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    ABSTRACT: Background Exposure to organic dust causes detrimental airway inflammation. Current preventative and therapeutic measures do not adequately treat resulting disease, necessitating novel therapeutic interventions. Recently identified mediators derived from polyunsaturated fatty acids exhibit anti-inflammatory and pro-resolving actions. We tested the potential of one of these mediators, maresin-1 (MaR1), in reducing organic dust-associated airway inflammation. Methods As bronchial epithelial cells (BECs) are pivotal in initiating organic dust-induced inflammation, we investigated the in vitro effects of MaR1 on a human BEC cell line (BEAS-2B). Cells were pretreated for 1 hour with 0–200 nM MaR1, followed by 1–24 hour treatment with 5% hog confinement facility-derived organic dust extract (HDE). Alternatively, a mouse lung slice model was utilized in supportive cytokine studies. Supernatants were harvested and cytokine levels determined via enzyme-linked immunosorbent assays. Epithelial cell protein kinase C (PKC) isoforms α and ϵ, and PKA activities were assessed via radioactivity assays, and NFκB and MAPK-related signaling mechanisms were investigated using luciferase vector reporters. Results MaR1 dose-dependently reduced IL-6 and IL-8 production following HDE treatment of BECs. MaR1 also reduced HDE-stimulated cytokine release including TNF-α in a mouse lung slice model when given before or following HDE treatment. Previous studies have established that HDE sequentially activates epithelial PKCα and PKCϵ at 1 and 6 hours, respectively that regulated TNF-α, IL-6, and IL-8 release. MaR1 pretreatment abrogated these HDE-induced PKC activities. Furthermore, HDE treatment over a 24-hour period revealed temporal increases in NFκB, AP-1, SP-1, and SRE DNA binding activities, using luciferase reporter assays. MaR1 pretreatment did not alter the activation of NFκB, AP-1, or SP-1, but did reduce the activation of DNA binding at SRE. Conclusions These observations indicate a role for MaR1 in attenuating the pro-inflammatory responses of BECs to organic dust extract, through a mechanism that does not appear to rely on reduced NFκB, AP-1, or SP-1-related signaling, but may be mediated partly through SRE-related signaling. These data offer insights for a novel mechanistic action of MaR1 in bronchial epithelial cells, and support future in vivo studies to test MaR1’s utility in reducing the deleterious inflammatory effects of environmental dust exposures.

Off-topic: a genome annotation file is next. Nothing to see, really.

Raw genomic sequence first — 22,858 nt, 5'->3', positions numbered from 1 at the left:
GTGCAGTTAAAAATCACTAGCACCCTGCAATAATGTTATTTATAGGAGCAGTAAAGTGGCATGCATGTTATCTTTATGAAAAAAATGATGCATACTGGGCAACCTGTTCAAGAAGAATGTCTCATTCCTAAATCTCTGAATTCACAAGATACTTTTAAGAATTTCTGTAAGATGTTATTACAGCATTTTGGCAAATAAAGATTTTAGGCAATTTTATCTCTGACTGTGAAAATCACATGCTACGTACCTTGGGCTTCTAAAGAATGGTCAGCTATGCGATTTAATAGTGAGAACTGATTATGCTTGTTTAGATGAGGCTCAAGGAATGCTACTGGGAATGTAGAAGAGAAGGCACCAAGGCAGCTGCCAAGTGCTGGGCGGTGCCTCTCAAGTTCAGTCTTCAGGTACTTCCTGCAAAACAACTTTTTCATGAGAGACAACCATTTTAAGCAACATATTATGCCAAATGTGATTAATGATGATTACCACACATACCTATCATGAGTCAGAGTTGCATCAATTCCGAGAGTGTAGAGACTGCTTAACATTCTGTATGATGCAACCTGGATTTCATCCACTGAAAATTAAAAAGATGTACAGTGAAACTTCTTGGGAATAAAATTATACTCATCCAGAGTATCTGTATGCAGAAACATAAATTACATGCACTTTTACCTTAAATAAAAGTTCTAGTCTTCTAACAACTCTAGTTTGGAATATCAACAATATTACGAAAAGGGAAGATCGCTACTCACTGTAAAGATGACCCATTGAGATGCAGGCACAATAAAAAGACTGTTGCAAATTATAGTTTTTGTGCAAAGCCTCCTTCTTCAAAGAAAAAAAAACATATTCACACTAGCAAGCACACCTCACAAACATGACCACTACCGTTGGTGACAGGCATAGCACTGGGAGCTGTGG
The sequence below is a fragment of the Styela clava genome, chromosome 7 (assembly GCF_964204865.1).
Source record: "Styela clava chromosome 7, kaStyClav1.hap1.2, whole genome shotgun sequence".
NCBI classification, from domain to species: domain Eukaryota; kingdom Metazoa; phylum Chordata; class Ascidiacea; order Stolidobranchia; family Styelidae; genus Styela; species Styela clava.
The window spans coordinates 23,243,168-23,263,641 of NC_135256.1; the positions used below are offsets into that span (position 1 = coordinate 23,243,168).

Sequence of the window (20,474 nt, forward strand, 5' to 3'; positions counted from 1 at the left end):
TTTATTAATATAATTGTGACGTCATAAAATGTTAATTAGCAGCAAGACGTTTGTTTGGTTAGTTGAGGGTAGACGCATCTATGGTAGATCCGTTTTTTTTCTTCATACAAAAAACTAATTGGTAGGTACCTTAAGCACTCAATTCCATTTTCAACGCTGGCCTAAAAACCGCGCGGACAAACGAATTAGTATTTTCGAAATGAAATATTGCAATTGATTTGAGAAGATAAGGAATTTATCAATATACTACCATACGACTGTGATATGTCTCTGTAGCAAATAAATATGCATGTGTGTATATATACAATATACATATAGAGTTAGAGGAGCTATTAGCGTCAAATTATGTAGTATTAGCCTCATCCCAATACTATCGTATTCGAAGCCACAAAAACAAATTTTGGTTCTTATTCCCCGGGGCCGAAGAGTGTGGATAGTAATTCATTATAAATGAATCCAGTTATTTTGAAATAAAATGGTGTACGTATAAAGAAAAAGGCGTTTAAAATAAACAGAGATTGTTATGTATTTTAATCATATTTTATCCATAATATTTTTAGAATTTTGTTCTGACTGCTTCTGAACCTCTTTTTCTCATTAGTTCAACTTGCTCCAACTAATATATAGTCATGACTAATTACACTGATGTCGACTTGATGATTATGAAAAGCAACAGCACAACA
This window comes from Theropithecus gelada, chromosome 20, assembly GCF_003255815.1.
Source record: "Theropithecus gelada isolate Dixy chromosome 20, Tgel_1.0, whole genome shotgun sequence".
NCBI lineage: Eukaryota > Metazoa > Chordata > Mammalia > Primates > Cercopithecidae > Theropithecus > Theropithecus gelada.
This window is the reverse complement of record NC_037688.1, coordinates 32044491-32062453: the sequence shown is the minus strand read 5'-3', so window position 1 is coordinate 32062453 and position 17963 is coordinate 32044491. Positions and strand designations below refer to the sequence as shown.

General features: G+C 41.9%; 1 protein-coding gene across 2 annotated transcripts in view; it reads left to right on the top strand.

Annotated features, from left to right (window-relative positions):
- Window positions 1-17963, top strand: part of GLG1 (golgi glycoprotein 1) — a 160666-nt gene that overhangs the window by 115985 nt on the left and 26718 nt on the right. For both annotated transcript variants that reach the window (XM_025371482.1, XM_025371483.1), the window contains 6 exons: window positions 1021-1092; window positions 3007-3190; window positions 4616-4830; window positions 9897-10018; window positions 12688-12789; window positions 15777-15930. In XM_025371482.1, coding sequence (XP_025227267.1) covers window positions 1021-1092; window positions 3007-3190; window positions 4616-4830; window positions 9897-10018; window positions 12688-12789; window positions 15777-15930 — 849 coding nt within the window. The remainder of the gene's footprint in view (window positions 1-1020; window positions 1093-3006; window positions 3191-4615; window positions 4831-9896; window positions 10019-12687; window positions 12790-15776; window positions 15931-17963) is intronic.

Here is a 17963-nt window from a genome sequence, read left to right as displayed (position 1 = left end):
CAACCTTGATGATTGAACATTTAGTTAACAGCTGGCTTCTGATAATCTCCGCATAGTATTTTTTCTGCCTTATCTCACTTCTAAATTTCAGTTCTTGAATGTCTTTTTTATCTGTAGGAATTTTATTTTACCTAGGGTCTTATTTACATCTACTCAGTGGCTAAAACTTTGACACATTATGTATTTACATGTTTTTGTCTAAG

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    • "Advances into understanding specific causative factors determined that PM size is important, with coarse PM inducing enhanced inflammation (Vogel et al., 2012). Endotoxin, signaling through TLR4 (Charavaryamath et al., 2008), remains an important causative agent, but recent studies show important roles for gram-positive bacteria (Nehme et al., 2009; Poole et al., 2008, 2010) and for targeting the TLR2 pathway. "
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    • "Human monocytes, neutrophils (PMNs) and red blood cells (RBCs) were isolated as previously described [32]. To prepare monocyte-derived macrophages (MDMs), isolated monocytes were cultured in DMEM/10% FCS supplemented with macrophage colony-stimulating factor (M-CSF) for 6 days [33]. Mature macrophages (3×105/well) were then plated in 24-well tissue culture plates and allowed to adhere for 2 h. "